It was fun at first; people wondering where I had gone. My fans clamored for that third book but I disappeared. The contract on me was worth more than the contract I would get on the third book. It didn’t take too long, though, for people to lose interest. Other celebrities got married, or buried. Other celebrities had scandals and soon I was forgotten. Maybe in enough time I’d be the subject of one of those documentaries wondering where I went.
Writing was my life; now, they didn’t want to take a chance that my style would be recognized and they wouldn’t let me write. That last book was ready to be published – but only after I died. They didn’t want to take a chance on the mob finding out that I was still alive. Sure I had enough to live on because the government funneled my royalties to me – but no one to live with. She was gone.
A ray of sunlight broke through the window. I turned to look and the rain was breaking up. I decided to go for a walk. I threw on a jacket and headed into the cool day. Two weeks here and this was the first day I could get out. I walked around the neighborhood checking out hiding places and escape routes. It pays to be prepared. The air, even though it was cooler than home, felt good and I almost began to smile. I headed back to the house with a spring in my step. Maybe it wouldn’t be so bad here.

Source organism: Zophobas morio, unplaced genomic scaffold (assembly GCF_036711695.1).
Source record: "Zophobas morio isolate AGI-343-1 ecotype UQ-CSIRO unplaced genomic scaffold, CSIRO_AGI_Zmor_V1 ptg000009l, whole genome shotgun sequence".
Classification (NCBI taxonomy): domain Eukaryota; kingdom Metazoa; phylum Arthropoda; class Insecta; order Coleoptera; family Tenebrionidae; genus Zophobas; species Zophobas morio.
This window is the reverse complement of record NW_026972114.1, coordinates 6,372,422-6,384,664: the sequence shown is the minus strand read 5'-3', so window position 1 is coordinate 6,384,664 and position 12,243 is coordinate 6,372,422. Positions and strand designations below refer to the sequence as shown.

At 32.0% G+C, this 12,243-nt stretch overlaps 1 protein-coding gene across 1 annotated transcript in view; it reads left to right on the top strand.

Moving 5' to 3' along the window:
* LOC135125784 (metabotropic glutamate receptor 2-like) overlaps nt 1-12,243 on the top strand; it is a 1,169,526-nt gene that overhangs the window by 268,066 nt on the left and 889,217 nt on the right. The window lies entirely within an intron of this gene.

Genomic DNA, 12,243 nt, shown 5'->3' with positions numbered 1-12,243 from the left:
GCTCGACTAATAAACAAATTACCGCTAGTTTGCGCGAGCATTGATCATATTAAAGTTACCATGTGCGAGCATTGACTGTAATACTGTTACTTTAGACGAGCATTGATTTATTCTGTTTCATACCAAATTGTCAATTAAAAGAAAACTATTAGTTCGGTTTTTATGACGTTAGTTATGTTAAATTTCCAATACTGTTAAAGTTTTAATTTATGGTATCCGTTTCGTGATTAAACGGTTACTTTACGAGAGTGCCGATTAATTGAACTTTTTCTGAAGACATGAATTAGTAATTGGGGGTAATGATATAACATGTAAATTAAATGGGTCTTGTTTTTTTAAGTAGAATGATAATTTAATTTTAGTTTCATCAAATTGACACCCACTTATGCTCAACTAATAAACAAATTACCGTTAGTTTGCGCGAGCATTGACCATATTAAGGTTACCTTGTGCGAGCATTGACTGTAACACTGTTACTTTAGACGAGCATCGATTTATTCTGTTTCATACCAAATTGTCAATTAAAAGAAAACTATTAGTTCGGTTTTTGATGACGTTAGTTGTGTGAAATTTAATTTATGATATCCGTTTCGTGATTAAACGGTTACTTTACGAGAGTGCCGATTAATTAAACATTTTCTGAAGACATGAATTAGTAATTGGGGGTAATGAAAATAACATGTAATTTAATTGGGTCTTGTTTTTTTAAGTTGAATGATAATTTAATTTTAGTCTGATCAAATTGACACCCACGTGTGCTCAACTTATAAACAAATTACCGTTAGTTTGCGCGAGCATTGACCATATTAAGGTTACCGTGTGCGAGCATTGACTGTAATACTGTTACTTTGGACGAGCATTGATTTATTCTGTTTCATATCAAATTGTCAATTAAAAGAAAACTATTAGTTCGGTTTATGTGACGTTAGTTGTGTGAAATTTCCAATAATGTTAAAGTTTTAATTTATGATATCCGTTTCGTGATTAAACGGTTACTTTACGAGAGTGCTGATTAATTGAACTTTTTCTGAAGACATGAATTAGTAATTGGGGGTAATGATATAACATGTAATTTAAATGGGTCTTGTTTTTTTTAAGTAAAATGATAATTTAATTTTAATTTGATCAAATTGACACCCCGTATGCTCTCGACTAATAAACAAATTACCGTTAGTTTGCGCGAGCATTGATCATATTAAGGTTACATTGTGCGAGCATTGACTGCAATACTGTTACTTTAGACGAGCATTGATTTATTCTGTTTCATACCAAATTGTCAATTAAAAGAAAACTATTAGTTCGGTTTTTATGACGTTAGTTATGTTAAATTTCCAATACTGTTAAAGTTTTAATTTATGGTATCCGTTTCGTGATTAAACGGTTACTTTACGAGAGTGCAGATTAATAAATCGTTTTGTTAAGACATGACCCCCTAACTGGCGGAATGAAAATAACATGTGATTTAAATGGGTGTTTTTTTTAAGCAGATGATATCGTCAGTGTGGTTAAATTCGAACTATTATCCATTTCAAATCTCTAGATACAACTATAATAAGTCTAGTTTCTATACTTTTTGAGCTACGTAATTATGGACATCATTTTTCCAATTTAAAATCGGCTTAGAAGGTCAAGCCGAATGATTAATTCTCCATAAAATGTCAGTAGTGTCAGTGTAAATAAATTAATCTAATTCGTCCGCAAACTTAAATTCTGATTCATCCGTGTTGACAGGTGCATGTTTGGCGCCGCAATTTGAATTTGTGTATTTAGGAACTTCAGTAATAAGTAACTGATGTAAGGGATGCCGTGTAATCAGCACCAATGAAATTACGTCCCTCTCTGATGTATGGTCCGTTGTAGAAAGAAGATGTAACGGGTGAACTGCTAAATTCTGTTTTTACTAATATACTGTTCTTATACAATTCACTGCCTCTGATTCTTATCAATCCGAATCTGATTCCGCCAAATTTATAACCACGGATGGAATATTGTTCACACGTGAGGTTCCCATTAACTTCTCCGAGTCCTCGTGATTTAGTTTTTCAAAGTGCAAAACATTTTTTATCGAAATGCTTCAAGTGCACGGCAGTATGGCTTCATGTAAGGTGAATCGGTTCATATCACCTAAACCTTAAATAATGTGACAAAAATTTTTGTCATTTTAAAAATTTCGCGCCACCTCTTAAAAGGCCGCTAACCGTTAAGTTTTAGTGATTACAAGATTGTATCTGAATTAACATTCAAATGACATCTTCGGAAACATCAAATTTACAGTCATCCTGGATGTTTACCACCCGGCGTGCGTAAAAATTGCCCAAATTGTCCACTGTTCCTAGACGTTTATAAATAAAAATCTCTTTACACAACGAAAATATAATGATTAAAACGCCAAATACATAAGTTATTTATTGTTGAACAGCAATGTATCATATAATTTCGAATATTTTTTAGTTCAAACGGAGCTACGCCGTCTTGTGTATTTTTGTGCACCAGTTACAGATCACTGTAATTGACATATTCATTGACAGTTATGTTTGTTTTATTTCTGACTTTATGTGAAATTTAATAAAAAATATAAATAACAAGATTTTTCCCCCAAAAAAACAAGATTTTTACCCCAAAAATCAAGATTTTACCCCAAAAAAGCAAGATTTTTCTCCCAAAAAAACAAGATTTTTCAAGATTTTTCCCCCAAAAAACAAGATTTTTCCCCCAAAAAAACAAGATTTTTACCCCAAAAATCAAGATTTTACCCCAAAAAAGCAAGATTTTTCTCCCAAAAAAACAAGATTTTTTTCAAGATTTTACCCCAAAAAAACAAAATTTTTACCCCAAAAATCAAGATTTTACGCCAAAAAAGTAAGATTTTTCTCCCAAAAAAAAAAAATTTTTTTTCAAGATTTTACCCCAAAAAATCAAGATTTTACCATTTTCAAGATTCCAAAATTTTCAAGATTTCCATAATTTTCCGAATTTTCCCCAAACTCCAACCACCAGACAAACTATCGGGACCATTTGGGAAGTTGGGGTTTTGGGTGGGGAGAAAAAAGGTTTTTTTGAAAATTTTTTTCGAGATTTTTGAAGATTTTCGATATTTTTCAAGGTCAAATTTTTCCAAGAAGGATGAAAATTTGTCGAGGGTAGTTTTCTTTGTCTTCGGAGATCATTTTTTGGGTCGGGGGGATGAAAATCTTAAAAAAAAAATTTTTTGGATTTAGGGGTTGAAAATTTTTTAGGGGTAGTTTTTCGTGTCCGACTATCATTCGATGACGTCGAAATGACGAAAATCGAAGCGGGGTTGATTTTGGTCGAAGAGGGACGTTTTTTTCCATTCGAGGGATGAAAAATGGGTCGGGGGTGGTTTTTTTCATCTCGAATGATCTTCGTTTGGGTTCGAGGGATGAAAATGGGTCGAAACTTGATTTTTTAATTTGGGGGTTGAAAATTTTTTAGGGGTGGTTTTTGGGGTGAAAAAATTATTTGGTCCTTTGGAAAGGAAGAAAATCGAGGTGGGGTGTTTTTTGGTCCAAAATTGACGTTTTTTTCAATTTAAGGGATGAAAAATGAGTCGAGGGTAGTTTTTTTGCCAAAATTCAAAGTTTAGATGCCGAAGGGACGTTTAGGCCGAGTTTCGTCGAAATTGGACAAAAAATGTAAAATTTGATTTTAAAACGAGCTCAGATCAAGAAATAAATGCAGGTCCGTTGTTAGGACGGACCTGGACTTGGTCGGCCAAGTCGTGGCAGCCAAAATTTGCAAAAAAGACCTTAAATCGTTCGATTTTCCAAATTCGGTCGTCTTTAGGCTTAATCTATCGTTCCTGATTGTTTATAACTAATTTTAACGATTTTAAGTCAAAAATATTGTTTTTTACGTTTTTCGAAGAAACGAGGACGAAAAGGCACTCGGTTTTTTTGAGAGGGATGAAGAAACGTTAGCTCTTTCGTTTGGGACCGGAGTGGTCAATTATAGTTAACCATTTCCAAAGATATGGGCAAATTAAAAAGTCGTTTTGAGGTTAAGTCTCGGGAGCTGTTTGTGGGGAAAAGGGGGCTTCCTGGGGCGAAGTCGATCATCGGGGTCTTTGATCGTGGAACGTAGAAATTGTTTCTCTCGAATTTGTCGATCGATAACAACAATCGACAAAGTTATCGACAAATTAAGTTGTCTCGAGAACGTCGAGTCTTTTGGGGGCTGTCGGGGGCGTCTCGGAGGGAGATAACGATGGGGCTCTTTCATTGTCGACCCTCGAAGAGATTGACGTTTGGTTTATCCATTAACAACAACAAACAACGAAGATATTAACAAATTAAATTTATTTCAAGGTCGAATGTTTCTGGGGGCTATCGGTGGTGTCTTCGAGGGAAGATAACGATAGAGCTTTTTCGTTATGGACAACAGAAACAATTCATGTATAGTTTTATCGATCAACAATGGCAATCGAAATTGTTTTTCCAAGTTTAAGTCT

“Rick! Rick Jacobs!” I heard the call and froze. That was my old name. My heart thundered as I began thinking about my escape. The stop was imperceptible to others, but I felt as if I had been motionless for hours. “Rick! It’s Elaine from High School! Everyone thinks you’ve dropped off the face of the earth.” I remembered Elaine from high school. I had to fight the urge to run after Elaine and take her home with me. I just kept walking. As soon as I got inside the house, I called my handler. Maybe there was hope. Maybe there was new life.
This week’s contest is now ready for you to vote. So, head on over to Wendy’s Place, read the 6 stories and choose your favorite one. They all have interesting twists, so check them out.
This week I’m doing something different. I’m basing my story on a story someone else told me. (Thanks Norma Olivarez.) The ending is not what I was told and it fits the requirement for this week, in my humble opinion, so I count it as an original story. Your challenge this week is to end your story with an unexpected twist. Because I’m telling someone else’s story, and I’m making it first person, the voice won’t sound like it’s me. I hope you enjoy it. Check out Wendy’s Place for all the stories
“Easter was always family fun time,” I said. “My favorite holiday. Christmas was socks and underwear, Easter was just fun.”